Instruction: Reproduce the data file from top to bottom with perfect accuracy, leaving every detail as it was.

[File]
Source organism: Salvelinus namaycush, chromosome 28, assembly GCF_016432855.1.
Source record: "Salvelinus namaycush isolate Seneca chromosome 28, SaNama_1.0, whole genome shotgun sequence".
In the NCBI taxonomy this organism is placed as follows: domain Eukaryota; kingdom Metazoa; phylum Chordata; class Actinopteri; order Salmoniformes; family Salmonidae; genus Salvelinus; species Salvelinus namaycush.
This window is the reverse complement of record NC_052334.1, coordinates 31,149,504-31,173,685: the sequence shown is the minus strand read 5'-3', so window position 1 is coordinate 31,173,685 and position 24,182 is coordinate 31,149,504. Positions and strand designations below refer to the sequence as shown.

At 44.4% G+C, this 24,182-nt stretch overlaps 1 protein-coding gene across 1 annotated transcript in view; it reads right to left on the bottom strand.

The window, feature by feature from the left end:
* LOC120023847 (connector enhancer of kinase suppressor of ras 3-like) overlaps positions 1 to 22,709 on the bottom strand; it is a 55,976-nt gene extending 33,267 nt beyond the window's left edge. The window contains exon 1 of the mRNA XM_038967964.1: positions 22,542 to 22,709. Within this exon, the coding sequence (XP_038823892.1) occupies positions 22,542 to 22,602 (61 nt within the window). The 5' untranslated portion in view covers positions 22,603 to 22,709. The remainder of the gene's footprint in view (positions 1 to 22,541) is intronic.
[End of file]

Source organism: Salvelinus namaycush, chromosome 28, assembly GCF_016432855.1.
Source record: "Salvelinus namaycush isolate Seneca chromosome 28, SaNama_1.0, whole genome shotgun sequence".
In the NCBI taxonomy this organism is placed as follows: domain Eukaryota; kingdom Metazoa; phylum Chordata; class Actinopteri; order Salmoniformes; family Salmonidae; genus Salvelinus; species Salvelinus namaycush.
This window is the reverse complement of record NC_052334.1, coordinates 31,149,504-31,173,685: the sequence shown is the minus strand read 5'-3', so window position 1 is coordinate 31,173,685 and position 24,182 is coordinate 31,149,504. Positions and strand designations below refer to the sequence as shown.

At 44.4% G+C, this 24,182-nt stretch overlaps 1 protein-coding gene across 1 annotated transcript in view; it reads right to left on the bottom strand.

The window, feature by feature from the left end:
* LOC120023847 (connector enhancer of kinase suppressor of ras 3-like) overlaps positions 1 to 22,709 on the bottom strand; it is a 55,976-nt gene extending 33,267 nt beyond the window's left edge. The window contains exon 1 of the mRNA XM_038967964.1: positions 22,542 to 22,709. Within this exon, the coding sequence (XP_038823892.1) occupies positions 22,542 to 22,602 (61 nt within the window). The 5' untranslated portion in view covers positions 22,603 to 22,709. The remainder of the gene's footprint in view (positions 1 to 22,541) is intronic.